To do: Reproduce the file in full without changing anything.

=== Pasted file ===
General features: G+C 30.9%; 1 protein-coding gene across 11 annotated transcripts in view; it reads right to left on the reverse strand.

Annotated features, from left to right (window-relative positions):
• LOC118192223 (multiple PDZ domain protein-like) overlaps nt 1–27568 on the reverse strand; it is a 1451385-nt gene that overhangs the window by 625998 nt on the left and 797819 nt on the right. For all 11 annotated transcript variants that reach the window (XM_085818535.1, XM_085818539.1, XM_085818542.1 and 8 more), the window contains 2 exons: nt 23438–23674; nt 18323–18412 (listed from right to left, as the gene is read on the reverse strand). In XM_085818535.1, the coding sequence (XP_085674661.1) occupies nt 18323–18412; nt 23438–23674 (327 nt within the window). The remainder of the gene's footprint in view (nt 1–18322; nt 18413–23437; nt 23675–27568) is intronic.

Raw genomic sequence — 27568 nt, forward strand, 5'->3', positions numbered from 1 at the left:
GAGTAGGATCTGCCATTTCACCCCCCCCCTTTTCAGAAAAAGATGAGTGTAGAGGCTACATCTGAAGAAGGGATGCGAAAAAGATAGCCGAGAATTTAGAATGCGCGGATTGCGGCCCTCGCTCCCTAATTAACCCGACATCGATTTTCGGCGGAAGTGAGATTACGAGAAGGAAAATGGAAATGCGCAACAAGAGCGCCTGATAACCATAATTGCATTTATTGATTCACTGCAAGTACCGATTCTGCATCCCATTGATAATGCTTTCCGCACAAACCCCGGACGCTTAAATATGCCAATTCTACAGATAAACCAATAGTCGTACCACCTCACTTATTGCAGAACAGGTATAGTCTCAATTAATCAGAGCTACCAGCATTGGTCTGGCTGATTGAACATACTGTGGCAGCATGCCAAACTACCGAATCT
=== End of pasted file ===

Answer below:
General features: G+C 30.9%; 1 protein-coding gene across 11 annotated transcripts in view; it reads right to left on the reverse strand.

Annotated features, from left to right (window-relative positions):
• LOC118192223 (multiple PDZ domain protein-like) overlaps nt 1–27568 on the reverse strand; it is a 1451385-nt gene that overhangs the window by 625998 nt on the left and 797819 nt on the right. For all 11 annotated transcript variants that reach the window (XM_085818535.1, XM_085818539.1, XM_085818542.1 and 8 more), the window contains 2 exons: nt 23438–23674; nt 18323–18412 (listed from right to left, as the gene is read on the reverse strand). In XM_085818535.1, the coding sequence (XP_085674661.1) occupies nt 18323–18412; nt 23438–23674 (327 nt within the window). The remainder of the gene's footprint in view (nt 1–18322; nt 18413–23437; nt 23675–27568) is intronic.

Raw genomic sequence — 27568 nt, forward strand, 5'->3', positions numbered from 1 at the left:
GAGTAGGATCTGCCATTTCACCCCCCCCCTTTTCAGAAAAAGATGAGTGTAGAGGCTACATCTGAAGAAGGGATGCGAAAAAGATAGCCGAGAATTTAGAATGCGCGGATTGCGGCCCTCGCTCCCTAATTAACCCGACATCGATTTTCGGCGGAAGTGAGATTACGAGAAGGAAAATGGAAATGCGCAACAAGAGCGCCTGATAACCATAATTGCATTTATTGATTCACTGCAAGTACCGATTCTGCATCCCATTGATAATGCTTTCCGCACAAACCCCGGACGCTTAAATATGCCAATTCTACAGATAAACCAATAGTCGTACCACCTCACTTATTGCAGAACAGGTATAGTCTCAATTAATCAGAGCTACCAGCATTGGTCTGGCTGATTGAACATACTGTGGCAGCATGCCAAACTACCGAATCT